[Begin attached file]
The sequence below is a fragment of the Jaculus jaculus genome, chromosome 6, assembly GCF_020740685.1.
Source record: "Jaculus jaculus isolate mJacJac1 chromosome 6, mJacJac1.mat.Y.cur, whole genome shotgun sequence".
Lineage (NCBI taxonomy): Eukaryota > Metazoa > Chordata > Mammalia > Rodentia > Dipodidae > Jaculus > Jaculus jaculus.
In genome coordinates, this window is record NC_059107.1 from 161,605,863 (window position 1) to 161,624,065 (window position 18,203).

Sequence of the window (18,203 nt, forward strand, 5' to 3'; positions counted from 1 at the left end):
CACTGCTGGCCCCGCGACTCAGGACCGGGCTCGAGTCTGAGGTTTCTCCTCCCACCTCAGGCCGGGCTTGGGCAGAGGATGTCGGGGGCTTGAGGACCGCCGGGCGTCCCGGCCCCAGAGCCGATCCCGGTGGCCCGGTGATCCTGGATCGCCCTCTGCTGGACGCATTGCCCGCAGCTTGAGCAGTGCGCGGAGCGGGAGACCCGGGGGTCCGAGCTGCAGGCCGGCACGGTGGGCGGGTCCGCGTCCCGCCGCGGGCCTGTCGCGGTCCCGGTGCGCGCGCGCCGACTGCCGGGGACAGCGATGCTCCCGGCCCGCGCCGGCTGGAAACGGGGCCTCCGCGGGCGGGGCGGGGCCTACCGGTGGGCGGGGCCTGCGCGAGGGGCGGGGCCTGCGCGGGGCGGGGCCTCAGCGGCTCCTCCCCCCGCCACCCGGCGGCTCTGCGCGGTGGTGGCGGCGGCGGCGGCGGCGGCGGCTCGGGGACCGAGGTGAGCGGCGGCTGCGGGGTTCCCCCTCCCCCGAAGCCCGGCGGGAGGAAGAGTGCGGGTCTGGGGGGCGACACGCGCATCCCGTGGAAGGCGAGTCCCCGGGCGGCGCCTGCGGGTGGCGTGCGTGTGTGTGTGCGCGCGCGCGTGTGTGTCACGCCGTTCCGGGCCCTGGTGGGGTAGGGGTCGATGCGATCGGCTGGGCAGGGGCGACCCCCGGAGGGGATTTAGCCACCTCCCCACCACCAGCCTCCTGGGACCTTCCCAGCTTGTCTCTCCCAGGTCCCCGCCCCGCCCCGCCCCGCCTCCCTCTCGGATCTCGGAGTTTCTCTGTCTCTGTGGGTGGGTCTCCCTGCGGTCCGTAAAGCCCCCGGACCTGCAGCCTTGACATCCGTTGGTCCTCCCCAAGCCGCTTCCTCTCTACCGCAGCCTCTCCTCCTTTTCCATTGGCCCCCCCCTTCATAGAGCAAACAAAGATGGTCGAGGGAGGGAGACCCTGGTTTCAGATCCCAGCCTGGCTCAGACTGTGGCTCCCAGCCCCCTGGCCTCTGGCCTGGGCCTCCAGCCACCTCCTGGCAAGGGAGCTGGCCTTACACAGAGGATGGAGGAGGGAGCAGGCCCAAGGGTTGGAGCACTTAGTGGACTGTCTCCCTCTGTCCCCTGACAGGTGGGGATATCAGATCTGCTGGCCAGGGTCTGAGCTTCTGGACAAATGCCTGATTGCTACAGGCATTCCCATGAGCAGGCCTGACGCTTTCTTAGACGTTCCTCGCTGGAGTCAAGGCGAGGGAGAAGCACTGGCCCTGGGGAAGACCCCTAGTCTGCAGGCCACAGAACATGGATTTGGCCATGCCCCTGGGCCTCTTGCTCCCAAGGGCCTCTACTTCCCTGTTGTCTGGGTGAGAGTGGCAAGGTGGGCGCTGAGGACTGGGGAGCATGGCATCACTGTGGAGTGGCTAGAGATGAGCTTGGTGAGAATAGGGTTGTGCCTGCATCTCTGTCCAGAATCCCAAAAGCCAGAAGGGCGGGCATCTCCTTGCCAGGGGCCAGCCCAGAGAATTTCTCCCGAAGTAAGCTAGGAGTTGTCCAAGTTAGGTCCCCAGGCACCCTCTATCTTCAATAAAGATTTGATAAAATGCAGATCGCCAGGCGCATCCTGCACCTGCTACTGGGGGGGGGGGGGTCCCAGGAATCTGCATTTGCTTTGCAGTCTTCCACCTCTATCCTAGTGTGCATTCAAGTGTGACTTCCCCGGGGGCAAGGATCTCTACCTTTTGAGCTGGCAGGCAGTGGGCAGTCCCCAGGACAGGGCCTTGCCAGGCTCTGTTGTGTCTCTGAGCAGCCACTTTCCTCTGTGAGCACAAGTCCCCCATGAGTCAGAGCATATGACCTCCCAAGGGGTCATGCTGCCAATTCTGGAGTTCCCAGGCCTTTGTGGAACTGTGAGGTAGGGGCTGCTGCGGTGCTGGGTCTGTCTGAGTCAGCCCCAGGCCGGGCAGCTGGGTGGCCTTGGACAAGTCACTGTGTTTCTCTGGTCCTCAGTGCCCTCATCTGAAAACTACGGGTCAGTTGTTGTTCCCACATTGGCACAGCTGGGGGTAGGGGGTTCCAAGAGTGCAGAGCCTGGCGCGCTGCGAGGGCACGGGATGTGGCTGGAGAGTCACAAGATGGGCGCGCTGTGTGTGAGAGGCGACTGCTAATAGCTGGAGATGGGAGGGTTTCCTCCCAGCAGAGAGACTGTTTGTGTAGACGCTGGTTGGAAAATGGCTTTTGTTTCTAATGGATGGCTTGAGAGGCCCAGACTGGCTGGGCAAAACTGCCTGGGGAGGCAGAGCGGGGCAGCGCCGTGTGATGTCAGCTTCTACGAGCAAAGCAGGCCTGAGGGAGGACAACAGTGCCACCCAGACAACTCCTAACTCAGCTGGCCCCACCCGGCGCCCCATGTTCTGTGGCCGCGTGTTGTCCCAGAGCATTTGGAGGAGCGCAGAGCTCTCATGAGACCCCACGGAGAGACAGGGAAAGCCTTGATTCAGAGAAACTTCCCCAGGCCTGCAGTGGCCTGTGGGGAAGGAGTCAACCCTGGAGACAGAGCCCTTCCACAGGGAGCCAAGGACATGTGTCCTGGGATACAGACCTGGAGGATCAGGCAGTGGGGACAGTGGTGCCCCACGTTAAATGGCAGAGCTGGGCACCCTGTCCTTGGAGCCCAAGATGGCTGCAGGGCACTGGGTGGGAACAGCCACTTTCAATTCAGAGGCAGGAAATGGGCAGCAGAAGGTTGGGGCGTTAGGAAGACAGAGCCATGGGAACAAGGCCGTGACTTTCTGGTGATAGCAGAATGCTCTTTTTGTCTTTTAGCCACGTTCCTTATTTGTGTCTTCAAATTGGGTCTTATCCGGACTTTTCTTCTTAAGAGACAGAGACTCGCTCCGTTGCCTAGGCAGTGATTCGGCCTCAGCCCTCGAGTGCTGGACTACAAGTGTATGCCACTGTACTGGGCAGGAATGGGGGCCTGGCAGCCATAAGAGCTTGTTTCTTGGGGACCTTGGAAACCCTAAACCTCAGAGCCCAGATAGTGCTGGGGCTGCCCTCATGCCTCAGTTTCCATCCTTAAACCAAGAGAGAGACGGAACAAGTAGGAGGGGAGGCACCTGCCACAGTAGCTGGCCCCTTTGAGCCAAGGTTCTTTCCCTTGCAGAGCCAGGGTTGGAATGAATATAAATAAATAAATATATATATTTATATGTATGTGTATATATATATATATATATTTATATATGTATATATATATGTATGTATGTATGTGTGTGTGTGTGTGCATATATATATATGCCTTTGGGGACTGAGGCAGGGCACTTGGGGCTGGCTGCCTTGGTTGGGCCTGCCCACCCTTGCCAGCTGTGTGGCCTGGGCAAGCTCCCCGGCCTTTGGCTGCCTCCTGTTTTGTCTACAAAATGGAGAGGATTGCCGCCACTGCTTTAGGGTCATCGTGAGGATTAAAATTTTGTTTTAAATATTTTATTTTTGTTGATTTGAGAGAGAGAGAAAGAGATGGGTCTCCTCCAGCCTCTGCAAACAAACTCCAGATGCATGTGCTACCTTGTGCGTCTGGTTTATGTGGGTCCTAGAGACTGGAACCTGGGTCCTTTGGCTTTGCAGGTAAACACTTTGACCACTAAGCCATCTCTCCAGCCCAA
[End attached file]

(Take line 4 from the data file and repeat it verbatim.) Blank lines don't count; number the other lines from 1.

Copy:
In genome coordinates, this window is record NC_059107.1 from 161,605,863 (window position 1) to 161,624,065 (window position 18,203).